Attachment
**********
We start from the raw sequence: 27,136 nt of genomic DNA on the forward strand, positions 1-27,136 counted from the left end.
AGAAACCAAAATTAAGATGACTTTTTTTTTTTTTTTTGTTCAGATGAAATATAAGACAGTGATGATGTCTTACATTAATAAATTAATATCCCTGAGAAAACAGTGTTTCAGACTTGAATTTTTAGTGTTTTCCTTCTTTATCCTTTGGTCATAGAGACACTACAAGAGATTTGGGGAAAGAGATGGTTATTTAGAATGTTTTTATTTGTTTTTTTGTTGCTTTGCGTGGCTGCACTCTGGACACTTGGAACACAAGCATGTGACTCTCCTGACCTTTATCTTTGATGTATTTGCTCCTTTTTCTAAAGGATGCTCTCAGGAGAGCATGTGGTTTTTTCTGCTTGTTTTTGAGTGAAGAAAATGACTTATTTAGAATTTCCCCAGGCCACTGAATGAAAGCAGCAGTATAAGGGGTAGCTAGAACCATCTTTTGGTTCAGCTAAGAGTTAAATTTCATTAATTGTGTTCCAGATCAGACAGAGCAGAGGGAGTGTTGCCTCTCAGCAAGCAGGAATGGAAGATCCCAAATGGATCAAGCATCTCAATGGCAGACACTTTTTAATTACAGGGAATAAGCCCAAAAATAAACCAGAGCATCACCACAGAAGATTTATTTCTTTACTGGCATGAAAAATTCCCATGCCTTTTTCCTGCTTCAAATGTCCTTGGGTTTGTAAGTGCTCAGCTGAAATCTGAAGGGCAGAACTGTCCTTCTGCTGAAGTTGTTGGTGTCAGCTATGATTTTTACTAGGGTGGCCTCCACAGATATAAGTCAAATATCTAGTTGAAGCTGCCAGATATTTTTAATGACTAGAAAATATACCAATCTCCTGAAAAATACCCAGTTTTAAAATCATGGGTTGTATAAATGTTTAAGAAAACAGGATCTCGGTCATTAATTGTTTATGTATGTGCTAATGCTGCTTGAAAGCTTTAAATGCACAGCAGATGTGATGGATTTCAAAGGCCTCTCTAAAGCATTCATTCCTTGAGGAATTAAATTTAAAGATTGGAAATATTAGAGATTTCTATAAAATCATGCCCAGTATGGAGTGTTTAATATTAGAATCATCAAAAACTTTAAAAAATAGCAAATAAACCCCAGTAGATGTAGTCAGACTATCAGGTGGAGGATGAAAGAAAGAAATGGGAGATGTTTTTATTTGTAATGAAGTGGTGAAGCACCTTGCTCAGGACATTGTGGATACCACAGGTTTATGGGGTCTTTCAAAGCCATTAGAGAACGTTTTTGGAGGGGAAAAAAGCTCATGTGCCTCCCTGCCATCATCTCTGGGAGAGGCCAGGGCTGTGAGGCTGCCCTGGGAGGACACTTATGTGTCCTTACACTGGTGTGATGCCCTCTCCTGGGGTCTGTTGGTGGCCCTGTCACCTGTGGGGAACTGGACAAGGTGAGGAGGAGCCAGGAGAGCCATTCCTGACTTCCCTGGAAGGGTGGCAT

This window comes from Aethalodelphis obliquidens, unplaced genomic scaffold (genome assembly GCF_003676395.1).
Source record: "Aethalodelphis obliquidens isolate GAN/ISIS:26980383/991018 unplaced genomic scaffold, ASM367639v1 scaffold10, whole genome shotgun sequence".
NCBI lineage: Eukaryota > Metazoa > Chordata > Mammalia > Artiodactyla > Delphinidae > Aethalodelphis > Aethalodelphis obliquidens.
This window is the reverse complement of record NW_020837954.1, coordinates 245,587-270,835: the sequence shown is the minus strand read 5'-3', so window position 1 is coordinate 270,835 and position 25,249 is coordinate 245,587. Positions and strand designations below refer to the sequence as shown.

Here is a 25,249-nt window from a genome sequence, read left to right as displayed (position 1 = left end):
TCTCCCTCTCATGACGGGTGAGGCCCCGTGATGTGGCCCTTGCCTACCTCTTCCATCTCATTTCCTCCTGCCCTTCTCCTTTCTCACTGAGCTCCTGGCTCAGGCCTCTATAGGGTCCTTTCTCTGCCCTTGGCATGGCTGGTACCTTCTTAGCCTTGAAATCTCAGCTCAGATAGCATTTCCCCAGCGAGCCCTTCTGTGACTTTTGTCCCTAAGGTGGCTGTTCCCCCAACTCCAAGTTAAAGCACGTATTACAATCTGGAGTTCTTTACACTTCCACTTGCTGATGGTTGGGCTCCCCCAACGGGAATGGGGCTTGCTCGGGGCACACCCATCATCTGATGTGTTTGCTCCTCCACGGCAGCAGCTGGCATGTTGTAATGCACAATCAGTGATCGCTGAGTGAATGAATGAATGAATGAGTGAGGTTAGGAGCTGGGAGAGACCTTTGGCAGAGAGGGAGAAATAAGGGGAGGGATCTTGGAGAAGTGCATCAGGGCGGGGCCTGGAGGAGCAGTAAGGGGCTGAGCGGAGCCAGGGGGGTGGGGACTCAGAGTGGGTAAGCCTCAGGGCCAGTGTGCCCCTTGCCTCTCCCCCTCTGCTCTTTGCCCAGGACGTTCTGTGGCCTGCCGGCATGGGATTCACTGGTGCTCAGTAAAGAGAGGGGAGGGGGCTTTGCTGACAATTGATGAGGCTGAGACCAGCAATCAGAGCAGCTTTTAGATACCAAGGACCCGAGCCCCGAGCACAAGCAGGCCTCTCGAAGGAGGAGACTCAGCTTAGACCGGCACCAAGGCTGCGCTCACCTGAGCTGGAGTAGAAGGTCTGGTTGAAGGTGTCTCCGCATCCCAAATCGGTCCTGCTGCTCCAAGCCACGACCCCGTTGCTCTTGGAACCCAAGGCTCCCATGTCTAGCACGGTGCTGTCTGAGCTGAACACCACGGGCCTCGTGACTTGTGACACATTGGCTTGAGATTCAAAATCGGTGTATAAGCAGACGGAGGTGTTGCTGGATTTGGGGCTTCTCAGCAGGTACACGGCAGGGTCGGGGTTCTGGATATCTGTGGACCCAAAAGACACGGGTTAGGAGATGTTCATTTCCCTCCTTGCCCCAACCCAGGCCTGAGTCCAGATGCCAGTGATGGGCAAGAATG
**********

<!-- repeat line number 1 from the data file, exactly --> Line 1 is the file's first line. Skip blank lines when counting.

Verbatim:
We start from the raw sequence: 27,136 nt of genomic DNA on the forward strand, positions 1-27,136 counted from the left end.